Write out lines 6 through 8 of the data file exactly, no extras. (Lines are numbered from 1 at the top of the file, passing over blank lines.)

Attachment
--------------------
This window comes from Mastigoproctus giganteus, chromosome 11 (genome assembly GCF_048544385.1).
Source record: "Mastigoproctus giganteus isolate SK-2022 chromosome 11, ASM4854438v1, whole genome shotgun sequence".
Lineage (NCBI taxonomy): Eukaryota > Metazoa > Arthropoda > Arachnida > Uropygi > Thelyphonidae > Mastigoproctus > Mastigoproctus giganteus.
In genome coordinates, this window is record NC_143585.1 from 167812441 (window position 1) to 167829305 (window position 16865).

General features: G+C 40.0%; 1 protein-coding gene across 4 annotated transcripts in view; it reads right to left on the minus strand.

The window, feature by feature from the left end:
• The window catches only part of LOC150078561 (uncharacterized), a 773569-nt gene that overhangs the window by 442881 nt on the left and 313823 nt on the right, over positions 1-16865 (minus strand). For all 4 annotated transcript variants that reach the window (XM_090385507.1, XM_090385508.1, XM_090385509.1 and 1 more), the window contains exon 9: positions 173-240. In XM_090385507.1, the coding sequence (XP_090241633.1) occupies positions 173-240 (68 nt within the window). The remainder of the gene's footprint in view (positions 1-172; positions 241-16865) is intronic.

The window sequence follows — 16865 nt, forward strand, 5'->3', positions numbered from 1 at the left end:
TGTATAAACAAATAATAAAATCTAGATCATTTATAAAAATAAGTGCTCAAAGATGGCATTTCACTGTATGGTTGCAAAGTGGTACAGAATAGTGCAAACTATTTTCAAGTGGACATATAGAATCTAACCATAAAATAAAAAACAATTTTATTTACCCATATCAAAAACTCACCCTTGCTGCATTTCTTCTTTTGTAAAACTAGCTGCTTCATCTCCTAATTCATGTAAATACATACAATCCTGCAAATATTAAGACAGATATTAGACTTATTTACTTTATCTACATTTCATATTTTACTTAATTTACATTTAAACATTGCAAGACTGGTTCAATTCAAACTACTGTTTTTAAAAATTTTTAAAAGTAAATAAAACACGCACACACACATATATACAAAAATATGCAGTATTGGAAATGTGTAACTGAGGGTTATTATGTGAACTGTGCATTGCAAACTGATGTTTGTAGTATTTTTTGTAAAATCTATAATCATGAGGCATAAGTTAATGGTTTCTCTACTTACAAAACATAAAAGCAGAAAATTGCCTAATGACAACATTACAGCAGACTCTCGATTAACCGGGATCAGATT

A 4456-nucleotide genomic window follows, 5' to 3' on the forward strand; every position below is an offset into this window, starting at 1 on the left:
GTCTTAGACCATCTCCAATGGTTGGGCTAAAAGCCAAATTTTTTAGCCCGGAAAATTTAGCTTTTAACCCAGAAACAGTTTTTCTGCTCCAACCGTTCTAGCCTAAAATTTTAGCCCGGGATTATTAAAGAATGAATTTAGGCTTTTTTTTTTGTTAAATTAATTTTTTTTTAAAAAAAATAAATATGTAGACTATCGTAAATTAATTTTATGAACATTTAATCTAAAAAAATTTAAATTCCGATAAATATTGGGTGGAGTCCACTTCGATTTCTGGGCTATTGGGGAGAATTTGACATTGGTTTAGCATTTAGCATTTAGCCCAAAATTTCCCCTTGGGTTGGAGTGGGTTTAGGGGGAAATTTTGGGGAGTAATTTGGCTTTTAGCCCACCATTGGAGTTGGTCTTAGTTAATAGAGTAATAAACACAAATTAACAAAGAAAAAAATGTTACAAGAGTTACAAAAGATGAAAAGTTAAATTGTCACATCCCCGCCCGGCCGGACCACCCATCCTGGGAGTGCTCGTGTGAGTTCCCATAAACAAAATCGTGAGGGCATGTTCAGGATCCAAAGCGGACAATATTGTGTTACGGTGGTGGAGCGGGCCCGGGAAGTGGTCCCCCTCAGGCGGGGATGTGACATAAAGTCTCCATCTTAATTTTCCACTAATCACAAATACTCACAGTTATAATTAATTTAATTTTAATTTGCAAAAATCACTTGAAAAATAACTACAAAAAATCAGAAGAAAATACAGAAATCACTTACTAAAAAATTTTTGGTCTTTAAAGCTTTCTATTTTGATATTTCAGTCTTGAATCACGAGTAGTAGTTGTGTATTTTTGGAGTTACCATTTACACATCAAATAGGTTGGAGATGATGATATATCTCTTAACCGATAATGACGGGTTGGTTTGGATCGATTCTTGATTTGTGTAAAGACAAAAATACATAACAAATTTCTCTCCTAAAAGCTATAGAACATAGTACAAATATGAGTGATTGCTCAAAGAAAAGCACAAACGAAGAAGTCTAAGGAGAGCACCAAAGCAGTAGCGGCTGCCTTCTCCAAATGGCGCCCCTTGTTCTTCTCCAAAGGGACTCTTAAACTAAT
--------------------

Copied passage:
The window, feature by feature from the left end:
• The window catches only part of LOC150078561 (uncharacterized), a 773569-nt gene that overhangs the window by 442881 nt on the left and 313823 nt on the right, over positions 1-16865 (minus strand). For all 4 annotated transcript variants that reach the window (XM_090385507.1, XM_090385508.1, XM_090385509.1 and 1 more), the window contains exon 9: positions 173-240. In XM_090385507.1, the coding sequence (XP_090241633.1) occupies positions 173-240 (68 nt within the window). The remainder of the gene's footprint in view (positions 1-172; positions 241-16865) is intronic.

The window sequence follows — 16865 nt, forward strand, 5'->3', positions numbered from 1 at the left end: